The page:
Jean Claude Katte, MD, MSc
Nominated From: University of Hawai’i
Research Site: University of Yaoundé
Research Area: HIV/Cardiometabolic Medicine
Primary Mentor: Gabriel Loni Ekali
Effect of Dolutegravir-based Antiretroviral Therapy on Metabolic Profile in Naïve Patients Initiating Treatment in Cameroon
Dolutegravir (DTG) is a next-generation integrase strand transfer inhibitor (INSTI) which has recently been approved for the treatment of human immunodeficiency virus (HIV) infection. Combined with tenofovir disoproxil fumarate and lamivudine in a single pill fixed-dose combination, DTG is cost effective with better tolerability, efficacy, durability and a high genetic barrier to resistance than Efavirenz. Since 2018, the World Health Organisation (WHO) has been supporting transitioning to DTG-based first-line regimens in low and middle-income countries (LMIC). By the end of 2019, 82 LMIC were reported to have transitioned to DTG-based HIV treatment regimens especially for antiretroviral treatment (ART)-naïve patients. Earlier studies with DTG-based treatment regimen have reported a possible link with neural tube defects in infants born to mothers who had taken the drug prior to conception. Although this association was not supported by new findings from studies conducted in Africa, other concerns were raised. In the NAMSAL (New Antiretroviral and Monitoring Strategies in HIV-infected Adults in Low-income countries) Study conducted in Cameroon in 2018, DTG-based ART regimen demonstrated non-inferiority compared with treatment with Efavirenz (EFV) (400mg). While this study also showed good tolerability of DTG-based treatment, there was however a significant increase in weight and body mass index (BMI) in the DTG-based treatment arm compared to the EFV-based arm. The ADVANCE trial, conducted in South Africa amongst ART-naïve participants also demonstrated that DTG-based regimen was associated to increases in weight and obesity. Increases in weight and the incidence of obesity may pose an increased metabolic risk with corresponding increase in glycemia, LDH-cholesterol, triglycerides and low HDL-cholesterol, although this has not been sufficiently elucidated. Also, in these studies, the effect of DTG-based treatment on visceral adipose tissue (VAT) was not studied meanwhile gain in VAT has been shown to be associated with increased metabolic risk independent of increase in weight and BMI. In addition, there is limited available data on the effect of DTG-based HIV treatment on other metabolic parameters such as glucose homeostasis and lipid profile. We therefore have designed a prospective observational study with a before-and-after analysis of ART naïve subjects in Cameroon who will receive a DTG-based HIV regimen as first-line treatment over a period of 6 months.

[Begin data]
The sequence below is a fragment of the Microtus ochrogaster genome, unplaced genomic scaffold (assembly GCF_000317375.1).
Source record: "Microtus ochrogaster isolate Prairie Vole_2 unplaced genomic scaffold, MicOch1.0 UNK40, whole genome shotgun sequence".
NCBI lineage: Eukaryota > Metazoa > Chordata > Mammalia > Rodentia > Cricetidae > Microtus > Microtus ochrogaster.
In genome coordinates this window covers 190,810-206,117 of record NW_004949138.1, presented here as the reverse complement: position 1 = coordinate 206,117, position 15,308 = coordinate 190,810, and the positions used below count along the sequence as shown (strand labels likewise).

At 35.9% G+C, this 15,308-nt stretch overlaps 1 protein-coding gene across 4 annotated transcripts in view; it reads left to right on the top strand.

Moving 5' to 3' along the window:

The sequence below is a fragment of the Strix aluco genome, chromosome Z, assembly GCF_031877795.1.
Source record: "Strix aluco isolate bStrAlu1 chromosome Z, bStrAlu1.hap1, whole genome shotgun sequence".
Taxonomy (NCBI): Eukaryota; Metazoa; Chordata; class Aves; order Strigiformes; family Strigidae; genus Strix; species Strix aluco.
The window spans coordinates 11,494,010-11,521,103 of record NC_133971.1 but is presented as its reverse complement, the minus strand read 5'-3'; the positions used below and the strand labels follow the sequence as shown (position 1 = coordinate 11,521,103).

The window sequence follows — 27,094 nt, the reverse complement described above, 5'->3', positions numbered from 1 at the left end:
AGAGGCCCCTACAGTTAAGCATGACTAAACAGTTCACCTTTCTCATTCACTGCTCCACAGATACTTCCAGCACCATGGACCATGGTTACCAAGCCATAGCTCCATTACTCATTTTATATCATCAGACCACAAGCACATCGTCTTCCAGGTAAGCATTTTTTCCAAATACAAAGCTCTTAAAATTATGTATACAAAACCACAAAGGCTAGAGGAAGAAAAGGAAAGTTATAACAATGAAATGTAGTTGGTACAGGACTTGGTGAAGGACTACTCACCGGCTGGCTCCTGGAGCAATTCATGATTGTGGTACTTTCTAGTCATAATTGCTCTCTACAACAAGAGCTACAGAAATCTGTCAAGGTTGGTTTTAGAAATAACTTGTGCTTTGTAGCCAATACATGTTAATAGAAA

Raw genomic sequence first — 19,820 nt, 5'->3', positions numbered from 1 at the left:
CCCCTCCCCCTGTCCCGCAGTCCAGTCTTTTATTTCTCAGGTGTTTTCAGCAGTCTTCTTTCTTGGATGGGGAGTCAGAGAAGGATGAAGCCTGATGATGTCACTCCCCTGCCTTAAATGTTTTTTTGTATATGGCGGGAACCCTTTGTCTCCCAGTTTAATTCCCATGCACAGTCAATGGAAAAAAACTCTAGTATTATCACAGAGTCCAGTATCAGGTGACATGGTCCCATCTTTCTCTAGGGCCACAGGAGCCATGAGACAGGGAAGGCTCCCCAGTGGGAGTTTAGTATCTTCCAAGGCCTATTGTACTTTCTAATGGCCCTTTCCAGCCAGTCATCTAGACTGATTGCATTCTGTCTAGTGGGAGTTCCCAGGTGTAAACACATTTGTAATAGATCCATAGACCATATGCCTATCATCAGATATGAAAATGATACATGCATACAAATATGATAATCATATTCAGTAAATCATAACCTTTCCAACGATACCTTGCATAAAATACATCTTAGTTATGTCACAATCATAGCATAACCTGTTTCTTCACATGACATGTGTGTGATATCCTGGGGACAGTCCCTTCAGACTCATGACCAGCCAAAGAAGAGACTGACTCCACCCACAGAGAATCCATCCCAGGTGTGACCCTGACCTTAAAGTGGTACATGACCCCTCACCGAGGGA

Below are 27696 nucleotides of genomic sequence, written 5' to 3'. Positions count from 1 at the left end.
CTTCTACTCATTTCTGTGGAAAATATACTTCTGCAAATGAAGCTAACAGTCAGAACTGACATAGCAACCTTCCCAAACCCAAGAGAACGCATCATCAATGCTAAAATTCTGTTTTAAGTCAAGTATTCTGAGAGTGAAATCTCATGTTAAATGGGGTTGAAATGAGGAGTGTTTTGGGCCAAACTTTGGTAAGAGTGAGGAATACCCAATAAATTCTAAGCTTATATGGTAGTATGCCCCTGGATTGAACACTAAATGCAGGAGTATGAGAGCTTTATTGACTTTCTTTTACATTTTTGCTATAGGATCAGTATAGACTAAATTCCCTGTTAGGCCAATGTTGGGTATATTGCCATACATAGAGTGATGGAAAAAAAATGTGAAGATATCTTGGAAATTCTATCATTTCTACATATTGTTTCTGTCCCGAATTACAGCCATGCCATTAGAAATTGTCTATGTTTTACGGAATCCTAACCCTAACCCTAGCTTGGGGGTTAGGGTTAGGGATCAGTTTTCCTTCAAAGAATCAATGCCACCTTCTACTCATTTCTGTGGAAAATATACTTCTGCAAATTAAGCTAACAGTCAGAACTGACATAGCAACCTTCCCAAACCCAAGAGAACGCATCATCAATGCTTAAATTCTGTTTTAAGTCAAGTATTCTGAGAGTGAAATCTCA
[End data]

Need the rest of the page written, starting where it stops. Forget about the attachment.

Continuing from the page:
Understanding how DTG-based HIV treatment regimens affect all components of body composition (including visceral adiposity), glucose and lipid metabolism may provide guidance towards establishing an appropriate and tailored intervention to curb the metabolic risk.